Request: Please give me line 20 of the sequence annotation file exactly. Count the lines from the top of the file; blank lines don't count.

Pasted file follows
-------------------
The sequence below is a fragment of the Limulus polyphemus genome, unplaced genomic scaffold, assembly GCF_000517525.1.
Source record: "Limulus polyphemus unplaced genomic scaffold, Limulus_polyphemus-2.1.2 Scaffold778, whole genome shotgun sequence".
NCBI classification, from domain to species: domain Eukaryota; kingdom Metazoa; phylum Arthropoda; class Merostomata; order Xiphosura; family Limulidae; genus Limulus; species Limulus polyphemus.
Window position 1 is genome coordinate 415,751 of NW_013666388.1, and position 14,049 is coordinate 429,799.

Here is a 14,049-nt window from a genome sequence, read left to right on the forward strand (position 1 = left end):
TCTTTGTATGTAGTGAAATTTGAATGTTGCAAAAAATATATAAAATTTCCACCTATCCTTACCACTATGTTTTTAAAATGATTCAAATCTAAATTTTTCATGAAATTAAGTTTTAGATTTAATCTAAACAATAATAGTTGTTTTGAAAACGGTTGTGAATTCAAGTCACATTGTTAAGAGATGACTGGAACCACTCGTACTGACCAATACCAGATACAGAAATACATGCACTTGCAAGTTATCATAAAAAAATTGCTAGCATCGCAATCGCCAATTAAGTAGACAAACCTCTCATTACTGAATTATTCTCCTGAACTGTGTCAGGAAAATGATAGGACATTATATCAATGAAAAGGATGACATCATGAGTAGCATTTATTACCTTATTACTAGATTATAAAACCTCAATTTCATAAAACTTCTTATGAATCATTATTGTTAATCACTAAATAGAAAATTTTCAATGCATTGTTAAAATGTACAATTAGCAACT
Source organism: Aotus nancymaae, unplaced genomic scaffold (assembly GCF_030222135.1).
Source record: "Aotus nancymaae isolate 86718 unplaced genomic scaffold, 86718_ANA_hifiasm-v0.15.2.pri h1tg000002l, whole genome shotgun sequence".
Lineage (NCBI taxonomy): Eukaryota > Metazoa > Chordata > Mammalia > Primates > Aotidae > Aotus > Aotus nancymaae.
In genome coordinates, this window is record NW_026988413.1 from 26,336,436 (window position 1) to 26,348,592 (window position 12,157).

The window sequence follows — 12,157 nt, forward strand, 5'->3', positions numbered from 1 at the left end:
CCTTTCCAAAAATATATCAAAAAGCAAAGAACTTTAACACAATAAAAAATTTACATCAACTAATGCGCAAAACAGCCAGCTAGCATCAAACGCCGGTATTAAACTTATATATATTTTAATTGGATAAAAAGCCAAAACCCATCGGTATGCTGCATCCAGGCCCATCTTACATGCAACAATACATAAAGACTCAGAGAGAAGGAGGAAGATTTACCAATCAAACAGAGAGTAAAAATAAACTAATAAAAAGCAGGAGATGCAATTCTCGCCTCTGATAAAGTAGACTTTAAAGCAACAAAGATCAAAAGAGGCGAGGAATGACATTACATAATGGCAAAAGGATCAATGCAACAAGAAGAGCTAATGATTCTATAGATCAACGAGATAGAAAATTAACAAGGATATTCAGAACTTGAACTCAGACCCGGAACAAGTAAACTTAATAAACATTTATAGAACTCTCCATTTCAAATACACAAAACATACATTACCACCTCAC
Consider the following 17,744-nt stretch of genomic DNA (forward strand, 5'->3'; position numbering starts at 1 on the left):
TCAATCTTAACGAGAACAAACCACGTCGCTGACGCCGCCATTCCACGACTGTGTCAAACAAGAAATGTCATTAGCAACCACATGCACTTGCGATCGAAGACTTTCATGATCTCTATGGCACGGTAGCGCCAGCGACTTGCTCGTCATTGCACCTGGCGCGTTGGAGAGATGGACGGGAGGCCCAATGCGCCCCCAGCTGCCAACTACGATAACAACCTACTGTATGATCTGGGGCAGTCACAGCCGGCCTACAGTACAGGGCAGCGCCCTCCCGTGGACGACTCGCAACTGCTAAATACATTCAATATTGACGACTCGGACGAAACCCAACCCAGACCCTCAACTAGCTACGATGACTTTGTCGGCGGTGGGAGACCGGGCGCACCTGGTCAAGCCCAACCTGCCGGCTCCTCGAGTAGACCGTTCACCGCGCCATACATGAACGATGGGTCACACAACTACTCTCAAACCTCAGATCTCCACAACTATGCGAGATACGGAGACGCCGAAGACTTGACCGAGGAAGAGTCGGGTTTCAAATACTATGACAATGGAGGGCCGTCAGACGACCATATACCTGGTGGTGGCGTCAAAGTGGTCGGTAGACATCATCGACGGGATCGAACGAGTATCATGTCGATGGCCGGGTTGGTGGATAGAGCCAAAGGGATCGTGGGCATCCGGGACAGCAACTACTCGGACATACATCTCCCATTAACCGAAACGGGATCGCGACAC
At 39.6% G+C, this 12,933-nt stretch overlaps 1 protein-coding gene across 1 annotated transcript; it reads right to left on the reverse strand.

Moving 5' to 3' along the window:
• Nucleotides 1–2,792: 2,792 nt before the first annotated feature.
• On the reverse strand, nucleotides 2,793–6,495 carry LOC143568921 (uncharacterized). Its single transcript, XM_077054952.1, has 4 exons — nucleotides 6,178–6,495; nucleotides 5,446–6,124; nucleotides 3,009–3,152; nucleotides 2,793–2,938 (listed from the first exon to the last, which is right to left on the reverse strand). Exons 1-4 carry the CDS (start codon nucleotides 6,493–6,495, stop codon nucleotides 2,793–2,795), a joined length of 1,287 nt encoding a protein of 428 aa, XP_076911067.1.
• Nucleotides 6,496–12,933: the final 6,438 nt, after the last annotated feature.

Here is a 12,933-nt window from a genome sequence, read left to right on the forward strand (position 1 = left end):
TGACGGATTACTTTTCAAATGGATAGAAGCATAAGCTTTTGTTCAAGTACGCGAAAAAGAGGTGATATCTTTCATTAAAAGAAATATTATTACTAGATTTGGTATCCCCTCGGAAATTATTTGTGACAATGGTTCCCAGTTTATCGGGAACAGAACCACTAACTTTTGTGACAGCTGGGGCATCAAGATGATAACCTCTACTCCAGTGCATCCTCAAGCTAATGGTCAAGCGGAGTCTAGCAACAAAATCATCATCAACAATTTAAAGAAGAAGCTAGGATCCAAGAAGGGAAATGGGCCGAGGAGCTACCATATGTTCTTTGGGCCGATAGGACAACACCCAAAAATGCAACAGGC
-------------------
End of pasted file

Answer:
Here is a 12,933-nt window from a genome sequence, read left to right on the forward strand (position 1 = left end):